Container Gardening: Summer Veggies from your Garden this Winter!

I created this post in November 2011 on another blog, but have decided to consolidate and since it’s August and my tomatoes are in full swing, I thought it was relevant. Enjoy 🙂

My vegetable garden did somewhat well this year.  I had some issues with my squash, but that’s ok, not every attempt can be a success!  I have tons of tomatoes this year and not enough people to give them to.  I don’t want to just let the animals in my yard (both wanted and unwanted) snack on my crop, but what to do with them?

My brother suggested canning tomato sauce, but when I looked into that I did not have nearly enough tomatoes for that project.  So my mother had suggested freezing them to use in stews, soups, etc. in the winter.  What a great idea and so simple too!

The tools:

  • Container to freeze on (I used a metal jelly pan)
  • Tomatoes
  • Strainer
  • Ziptop bag (whatever size you want to use for storage, I used sandwich size)
  • Paper towel

Start by gently washing the tomatoes in the strainer and then lay them on the paper towels to dry.  I left mine to dry for a bit on the counter, but you could roll them around on the paper towel to dry.  They don’t need to be fully dry, but you don’t want ice to form on the outside of the tomatoes during freezing.

                                                                      Arrange the tomatoes on your freezing tray in a single layer.  Make sure there is some space around the tomatoes so they do not stick together and then put them in your freezer so that the tray is as level as possible.  I left mine over night, but this was just due to when I did them.  They should be frozen within a few hours.  It’s not possible to leave them too long as once they are frozen, they are frozen!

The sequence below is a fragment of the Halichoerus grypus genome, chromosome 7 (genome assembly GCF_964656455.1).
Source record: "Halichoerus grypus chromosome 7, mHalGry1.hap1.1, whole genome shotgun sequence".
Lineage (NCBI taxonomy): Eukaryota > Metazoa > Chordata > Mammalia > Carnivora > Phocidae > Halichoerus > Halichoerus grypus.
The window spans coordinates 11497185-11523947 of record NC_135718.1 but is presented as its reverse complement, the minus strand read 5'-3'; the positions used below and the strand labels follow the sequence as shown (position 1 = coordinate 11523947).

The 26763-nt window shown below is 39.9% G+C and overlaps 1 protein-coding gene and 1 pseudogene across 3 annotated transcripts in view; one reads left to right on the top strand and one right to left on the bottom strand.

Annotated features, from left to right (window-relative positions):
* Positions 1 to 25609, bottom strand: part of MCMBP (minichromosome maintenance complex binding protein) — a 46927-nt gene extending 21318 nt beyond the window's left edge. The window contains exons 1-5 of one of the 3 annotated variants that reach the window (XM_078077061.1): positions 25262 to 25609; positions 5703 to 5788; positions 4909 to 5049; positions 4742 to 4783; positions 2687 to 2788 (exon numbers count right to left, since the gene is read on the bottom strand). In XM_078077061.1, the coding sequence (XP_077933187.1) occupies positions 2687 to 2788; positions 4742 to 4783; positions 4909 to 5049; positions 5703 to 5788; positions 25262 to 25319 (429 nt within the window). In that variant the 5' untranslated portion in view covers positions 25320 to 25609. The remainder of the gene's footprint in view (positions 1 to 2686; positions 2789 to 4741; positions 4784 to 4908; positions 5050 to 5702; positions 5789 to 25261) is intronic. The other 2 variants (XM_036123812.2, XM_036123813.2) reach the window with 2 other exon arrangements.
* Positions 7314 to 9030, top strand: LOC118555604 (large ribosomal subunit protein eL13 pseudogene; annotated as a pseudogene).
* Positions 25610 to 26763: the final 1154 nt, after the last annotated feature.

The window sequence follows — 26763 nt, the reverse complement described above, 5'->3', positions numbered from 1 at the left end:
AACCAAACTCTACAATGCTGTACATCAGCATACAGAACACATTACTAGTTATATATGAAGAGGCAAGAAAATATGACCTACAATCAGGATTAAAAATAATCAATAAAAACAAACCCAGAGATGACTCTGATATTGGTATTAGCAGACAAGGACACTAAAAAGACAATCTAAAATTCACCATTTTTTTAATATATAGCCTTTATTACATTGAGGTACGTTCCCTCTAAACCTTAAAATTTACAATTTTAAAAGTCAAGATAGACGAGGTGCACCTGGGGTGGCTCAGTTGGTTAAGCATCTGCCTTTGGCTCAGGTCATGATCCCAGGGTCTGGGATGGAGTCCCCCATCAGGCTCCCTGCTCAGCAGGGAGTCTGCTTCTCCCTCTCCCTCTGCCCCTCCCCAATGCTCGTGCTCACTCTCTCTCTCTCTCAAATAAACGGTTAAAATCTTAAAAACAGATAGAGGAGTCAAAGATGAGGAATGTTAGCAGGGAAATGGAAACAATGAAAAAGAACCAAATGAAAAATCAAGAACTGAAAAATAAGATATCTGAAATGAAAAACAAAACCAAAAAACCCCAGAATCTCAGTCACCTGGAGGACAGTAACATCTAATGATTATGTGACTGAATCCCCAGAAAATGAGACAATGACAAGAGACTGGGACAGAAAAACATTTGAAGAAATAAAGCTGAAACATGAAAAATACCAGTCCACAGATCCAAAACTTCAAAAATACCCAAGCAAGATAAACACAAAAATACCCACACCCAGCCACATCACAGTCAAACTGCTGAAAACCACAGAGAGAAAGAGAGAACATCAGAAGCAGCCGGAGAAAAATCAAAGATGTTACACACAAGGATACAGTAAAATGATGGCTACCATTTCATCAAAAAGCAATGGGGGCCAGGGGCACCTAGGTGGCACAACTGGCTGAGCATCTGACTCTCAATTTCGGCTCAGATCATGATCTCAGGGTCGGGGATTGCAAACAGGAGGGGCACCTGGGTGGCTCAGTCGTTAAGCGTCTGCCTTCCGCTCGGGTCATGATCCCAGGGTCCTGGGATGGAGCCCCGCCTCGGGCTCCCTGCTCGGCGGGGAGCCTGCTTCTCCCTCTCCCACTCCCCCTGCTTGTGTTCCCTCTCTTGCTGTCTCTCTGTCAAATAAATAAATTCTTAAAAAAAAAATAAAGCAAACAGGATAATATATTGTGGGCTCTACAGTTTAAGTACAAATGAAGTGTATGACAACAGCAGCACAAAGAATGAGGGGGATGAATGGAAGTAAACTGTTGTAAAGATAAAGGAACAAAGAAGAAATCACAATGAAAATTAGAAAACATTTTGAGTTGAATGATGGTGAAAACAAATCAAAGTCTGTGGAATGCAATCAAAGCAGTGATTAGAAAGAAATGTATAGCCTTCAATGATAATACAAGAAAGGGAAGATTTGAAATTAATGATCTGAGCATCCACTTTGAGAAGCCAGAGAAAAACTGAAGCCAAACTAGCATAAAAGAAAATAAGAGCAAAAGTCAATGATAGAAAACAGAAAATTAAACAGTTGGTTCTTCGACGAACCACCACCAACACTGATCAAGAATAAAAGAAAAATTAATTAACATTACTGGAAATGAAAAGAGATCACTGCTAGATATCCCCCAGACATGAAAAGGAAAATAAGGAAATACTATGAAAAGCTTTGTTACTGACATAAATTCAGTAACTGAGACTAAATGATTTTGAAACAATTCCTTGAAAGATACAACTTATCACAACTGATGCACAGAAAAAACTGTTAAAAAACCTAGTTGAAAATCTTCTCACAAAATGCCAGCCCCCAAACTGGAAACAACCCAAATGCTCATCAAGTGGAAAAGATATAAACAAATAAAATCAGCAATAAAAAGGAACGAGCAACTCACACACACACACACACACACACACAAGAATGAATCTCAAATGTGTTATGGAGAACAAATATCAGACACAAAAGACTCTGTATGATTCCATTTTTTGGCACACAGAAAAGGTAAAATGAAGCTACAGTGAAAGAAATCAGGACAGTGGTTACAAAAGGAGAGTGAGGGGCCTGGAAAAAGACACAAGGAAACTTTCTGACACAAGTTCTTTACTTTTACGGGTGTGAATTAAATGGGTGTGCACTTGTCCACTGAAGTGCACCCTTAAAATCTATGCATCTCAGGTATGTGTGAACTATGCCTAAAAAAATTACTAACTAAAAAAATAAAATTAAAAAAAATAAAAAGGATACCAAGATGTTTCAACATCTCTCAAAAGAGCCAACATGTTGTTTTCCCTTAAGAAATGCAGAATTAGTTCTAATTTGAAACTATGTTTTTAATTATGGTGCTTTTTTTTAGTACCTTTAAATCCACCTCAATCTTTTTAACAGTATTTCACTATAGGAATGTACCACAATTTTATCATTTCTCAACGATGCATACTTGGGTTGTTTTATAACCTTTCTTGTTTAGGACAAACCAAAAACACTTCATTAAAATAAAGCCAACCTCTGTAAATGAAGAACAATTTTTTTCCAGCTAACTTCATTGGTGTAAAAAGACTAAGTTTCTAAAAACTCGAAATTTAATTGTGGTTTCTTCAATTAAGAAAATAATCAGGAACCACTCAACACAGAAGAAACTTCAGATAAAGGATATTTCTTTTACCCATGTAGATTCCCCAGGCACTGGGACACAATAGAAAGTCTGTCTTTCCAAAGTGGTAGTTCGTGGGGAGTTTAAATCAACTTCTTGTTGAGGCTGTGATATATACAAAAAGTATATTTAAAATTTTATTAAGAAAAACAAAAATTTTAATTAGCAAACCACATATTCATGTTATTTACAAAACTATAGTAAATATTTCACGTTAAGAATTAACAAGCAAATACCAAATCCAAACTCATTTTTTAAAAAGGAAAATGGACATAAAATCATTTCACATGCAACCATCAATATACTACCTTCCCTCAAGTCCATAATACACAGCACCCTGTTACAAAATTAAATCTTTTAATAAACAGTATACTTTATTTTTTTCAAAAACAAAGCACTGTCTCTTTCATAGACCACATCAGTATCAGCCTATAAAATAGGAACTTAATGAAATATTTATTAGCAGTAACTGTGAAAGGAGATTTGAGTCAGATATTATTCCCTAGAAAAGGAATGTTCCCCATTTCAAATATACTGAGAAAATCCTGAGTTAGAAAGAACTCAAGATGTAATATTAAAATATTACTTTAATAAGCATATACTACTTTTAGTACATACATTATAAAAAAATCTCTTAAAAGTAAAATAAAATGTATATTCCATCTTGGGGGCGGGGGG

Place the tomatoes in your ziptop bags and then store to use.

What else can you freeze to use in the winter you ask?  Or even better to stock up when things are on sale?  Basically anything!  I sliced bell peppers and froze them in a similar method.  Works the same way with onions.  I just throw them in the frying pan when making a meal and defrost in the pan.  Does not add much time to cooking and the prep work is already done, making dinner after work simple to make.  I have heard that with squash you should parboil them first then freeze.  I shall try that next year when I manage to grow some.


About Emma BL

In the begining, there was just the two of us, then there were furbabies, and then a baby! We started trying to conceive in Nov 2010, but experienced complications and a miscarriage. Finally in April 2012 we welcomed Monkey and Bear joined in 2015. While preggo and trying to become preggo with Monkey, I often hit the web search for information about what is happening to me and I hope that through sharing my experiences, others gain some knowledge. I am not a doctor, nor do I play one on the internet. So take all my experiences and advice with a grain of salt! Now that Monkey and Bear are around and we have made the transition to parents... we try to answer the question "is there life after the baby bump?"
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